This is an extraordinarily short article, of interest more for its historical significance than anything else. Crutzen is an atmospheric chemist; this article is often given as Year Zero of the term of art “anthropocene”—a term that, given my literary training, I am interested in probing the limits of.
Crutzen locates the beginning of the Anthropocene in 1784 as shown in analyses of air trapped in polar ice indicating rising carbon levels in the atmosphere: this is his definition. The rise of the industrial age in the late 19th century prompted a number of scientists to note humanity’s ability to intervene in the climate: there is a deep history to climate change, not just a contemporary concern.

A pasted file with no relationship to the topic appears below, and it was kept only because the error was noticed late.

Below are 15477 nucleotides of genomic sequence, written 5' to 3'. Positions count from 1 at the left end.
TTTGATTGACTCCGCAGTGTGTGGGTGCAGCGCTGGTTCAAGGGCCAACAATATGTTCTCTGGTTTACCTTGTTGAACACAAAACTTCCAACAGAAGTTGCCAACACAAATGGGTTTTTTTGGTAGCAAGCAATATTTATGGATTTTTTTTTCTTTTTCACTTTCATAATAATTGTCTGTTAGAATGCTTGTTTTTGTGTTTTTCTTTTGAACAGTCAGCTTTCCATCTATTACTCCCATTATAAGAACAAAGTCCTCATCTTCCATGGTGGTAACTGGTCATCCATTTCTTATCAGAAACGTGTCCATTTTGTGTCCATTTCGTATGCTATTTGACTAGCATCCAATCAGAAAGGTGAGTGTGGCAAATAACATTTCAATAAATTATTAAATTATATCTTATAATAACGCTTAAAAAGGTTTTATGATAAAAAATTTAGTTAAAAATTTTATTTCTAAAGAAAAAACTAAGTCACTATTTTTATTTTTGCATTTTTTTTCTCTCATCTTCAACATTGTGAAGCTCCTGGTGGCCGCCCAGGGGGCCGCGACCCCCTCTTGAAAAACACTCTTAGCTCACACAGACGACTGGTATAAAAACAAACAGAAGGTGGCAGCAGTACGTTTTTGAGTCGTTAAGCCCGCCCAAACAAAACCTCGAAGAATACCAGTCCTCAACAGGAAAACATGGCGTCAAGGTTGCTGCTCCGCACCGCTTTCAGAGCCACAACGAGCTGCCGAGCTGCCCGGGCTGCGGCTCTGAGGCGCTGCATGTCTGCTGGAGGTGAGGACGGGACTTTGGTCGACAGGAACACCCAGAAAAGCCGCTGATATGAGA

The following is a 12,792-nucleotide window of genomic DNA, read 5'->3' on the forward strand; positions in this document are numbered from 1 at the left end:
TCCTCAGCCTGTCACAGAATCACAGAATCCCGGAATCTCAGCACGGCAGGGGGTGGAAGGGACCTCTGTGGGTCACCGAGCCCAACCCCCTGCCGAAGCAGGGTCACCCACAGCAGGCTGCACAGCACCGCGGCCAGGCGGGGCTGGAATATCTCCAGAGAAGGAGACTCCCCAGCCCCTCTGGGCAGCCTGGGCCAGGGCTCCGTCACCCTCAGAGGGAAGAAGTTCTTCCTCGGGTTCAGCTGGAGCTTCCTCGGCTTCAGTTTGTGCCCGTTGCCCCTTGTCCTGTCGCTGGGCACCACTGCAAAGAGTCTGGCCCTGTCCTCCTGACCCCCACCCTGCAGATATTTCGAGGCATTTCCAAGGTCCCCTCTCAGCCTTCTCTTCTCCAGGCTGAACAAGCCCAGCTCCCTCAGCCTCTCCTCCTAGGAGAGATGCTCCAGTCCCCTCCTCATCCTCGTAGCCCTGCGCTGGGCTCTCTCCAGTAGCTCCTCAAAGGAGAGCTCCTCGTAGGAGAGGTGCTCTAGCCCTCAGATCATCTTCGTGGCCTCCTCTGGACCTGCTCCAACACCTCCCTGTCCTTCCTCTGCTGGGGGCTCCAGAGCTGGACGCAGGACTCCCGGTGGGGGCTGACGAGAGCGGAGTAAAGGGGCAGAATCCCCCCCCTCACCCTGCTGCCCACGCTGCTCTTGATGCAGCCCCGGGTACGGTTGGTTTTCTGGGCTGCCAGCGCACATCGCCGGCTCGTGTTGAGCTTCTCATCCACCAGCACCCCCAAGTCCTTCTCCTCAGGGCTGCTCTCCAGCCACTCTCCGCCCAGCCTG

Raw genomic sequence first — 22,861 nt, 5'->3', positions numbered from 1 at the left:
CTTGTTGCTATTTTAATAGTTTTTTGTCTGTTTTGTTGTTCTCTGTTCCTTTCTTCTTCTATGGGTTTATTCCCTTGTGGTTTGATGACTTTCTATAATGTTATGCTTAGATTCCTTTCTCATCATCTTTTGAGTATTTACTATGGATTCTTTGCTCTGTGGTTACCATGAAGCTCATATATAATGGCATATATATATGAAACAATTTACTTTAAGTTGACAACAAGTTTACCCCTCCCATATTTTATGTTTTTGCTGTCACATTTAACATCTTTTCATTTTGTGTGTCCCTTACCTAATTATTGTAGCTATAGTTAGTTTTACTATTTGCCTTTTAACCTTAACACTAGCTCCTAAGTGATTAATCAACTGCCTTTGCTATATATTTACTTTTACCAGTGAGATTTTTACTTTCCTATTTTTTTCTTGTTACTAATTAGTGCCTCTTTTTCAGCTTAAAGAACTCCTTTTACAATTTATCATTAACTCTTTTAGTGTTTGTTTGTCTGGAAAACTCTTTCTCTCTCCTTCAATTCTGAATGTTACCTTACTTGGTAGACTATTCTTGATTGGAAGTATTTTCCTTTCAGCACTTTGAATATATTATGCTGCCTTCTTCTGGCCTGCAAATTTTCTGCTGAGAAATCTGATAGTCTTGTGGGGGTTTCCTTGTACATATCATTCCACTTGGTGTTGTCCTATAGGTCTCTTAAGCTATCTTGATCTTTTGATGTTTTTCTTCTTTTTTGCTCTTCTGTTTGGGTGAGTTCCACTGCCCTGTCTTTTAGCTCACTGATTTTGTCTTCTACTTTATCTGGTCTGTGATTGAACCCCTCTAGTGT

Note that Crutzen ends with a call for large-scale geoengineering and climate management: this is a Bratton/Robinson approach to the Anthropocene as a speculative design problem.